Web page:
which have prompted the focus on leadership identification and development
for the Company’s CFO community. These include:

■ The entire Company’s approach to talent identification and development


■ Interest in attracting diverse top-flight talent from outside the organization

Selection & Development


The CFO Top Development Program includes:
■ Assessments from several perspectives
■ Assignment to an executive coach from outside the Company
■ Formulation and regular review of an individual development plan

The Company-wide approach to senior leader succession planning and


development is sponsored by the CEO and COO, and the development of
finance executives is sponsored by the CFO.

The Company I leadership model includes six competency dimensions,


which are consistently used in the performance management system,
performance appraisal, and succession planning, and which are integrated
with a 360° survey. In terms of identification of promotion candidates,
extensive work has been done with respect to succession planning at senior
manager, director and officer levels. Two categories exist—“executive
candidate” or “highly promotable.” Out of their pool of approximately 1,200
eligible managers and above in the total finance organization, 75-100 are
identified as either “executive candidate” or “highly promotable.” However,
there is not yet a focus on an early-career identification practice; the process
currently only begins at the senior manager level.

Five or six of the most senior level individuals receive the highest level
of development services in order to prepare them for senior vice president
positions. A regular succession planning and talent review process has also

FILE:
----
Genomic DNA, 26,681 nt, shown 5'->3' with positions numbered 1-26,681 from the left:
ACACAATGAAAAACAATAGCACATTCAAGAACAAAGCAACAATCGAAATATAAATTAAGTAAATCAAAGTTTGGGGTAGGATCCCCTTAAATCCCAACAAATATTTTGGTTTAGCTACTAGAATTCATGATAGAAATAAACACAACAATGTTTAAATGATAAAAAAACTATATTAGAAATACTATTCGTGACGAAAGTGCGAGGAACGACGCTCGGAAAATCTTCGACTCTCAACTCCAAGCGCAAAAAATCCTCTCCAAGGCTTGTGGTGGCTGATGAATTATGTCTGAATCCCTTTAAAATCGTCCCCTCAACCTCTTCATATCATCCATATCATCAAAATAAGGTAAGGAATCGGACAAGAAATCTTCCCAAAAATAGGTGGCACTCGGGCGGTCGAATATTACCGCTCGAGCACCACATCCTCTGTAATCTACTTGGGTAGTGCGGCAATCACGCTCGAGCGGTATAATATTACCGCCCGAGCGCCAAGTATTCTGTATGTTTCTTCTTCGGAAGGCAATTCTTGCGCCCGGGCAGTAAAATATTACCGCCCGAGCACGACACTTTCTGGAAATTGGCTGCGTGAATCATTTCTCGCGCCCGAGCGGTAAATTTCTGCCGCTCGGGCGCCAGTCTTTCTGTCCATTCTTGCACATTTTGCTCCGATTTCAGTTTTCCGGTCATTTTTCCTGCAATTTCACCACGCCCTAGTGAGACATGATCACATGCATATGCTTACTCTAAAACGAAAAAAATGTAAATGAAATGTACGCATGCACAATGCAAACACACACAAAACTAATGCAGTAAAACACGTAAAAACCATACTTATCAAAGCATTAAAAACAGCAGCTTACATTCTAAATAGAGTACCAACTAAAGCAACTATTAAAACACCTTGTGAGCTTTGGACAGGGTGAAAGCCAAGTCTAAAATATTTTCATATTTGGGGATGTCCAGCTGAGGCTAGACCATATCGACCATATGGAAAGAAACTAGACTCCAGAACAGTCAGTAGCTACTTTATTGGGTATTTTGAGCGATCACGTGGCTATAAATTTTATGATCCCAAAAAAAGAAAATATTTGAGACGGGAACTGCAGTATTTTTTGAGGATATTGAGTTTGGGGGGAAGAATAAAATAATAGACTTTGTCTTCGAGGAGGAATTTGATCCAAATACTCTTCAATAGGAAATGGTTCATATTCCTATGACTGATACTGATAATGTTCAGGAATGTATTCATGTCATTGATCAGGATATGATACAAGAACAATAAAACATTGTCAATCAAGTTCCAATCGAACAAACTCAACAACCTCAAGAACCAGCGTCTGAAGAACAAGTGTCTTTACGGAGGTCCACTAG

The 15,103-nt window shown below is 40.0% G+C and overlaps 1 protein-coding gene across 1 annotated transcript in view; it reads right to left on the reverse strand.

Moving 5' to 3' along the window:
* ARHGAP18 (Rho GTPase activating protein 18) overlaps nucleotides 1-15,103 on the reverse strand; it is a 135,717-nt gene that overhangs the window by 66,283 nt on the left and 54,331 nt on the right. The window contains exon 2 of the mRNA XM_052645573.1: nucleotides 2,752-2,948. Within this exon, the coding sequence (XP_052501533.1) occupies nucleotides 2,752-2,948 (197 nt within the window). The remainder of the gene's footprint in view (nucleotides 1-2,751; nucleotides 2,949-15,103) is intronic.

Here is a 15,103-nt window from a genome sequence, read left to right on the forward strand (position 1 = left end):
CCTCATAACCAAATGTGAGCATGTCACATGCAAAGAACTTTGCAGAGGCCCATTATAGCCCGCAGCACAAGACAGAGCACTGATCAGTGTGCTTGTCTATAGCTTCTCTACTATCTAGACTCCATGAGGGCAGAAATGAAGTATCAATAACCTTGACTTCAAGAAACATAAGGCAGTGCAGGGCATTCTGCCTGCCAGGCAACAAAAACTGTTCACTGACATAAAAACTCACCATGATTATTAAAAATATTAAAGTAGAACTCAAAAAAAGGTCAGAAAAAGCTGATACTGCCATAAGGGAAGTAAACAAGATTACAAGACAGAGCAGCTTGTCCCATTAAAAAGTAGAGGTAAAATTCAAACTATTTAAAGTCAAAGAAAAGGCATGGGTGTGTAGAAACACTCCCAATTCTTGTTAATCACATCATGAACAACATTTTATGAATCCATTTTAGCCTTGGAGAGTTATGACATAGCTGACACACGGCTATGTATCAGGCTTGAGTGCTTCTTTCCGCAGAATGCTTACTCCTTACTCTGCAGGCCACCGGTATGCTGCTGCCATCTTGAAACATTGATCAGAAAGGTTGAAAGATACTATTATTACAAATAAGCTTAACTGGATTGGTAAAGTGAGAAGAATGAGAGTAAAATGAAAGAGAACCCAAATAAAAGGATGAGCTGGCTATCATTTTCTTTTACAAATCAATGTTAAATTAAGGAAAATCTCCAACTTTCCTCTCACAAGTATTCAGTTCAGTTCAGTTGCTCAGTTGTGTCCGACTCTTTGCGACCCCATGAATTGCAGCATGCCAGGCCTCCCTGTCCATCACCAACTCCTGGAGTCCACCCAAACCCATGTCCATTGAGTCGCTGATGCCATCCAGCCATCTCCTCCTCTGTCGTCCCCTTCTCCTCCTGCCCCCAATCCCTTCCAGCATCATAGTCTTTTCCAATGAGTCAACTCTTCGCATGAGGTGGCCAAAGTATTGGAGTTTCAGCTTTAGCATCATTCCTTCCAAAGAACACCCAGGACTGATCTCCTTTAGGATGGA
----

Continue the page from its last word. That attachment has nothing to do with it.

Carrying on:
© 2003 SCHIFF CONSULTING GROUP MAY 2003


31

been initiated to assure continuity across finance and the Company. From a
development standpoint, there is also an Executive Academy designed to
focus on common development issues of newly appointed directors. About
30% of eligible candidates currently take advantage of this learning event.

Open Issues
Company I has:
■ Established a more consistent approach in its selection of targeted future
leaders
■ Improved by consistently offering appropriate assessment and development
activities for the developing leaders.

There is room for improvement in how the company defines and measures
successful completion of the customized assessment and development
activities. In addition, Company I will continue to focus on the development
and communication of short- and long-term measures of success. These
measures will illustrate the impact on the individual’s performance and the
company’s performance. The measures can be consistently communicated to
the future leaders’ executive sponsors.

In terms of new development opportunities, 3 to 6 month assignments for


high-potentials are being sought that can be action learning projects focusing
on business problems addressed by cross-functional teams. Leadership also
acknowledges the need for significant cultural change in finance toward a
more leadership-development oriented culture, as distinguished from the
traditional technical focus. Another issue that is significant to this company is
a lack of success meeting diversity objectives on the part of the finance lead-
ership team.

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32 TOP TALENT DEVELOPMENT
IN THE FINANCE FUNCTION

COMPANY J
“Going forward, the skill Setting:
sets requisite for effective Company J is a large-cap diversified defense aerospace contractor that provides
financial leadership are likely high technology products and services across the entire procurement
to be quite different in the spectrum of the Department of Defense of the United States and those of its
nuances from the skills nuances global friends and allies. During the past ten years, its remarkable top line
that characterize today's CFOs growth has been achieved primarily via acquisition. From a management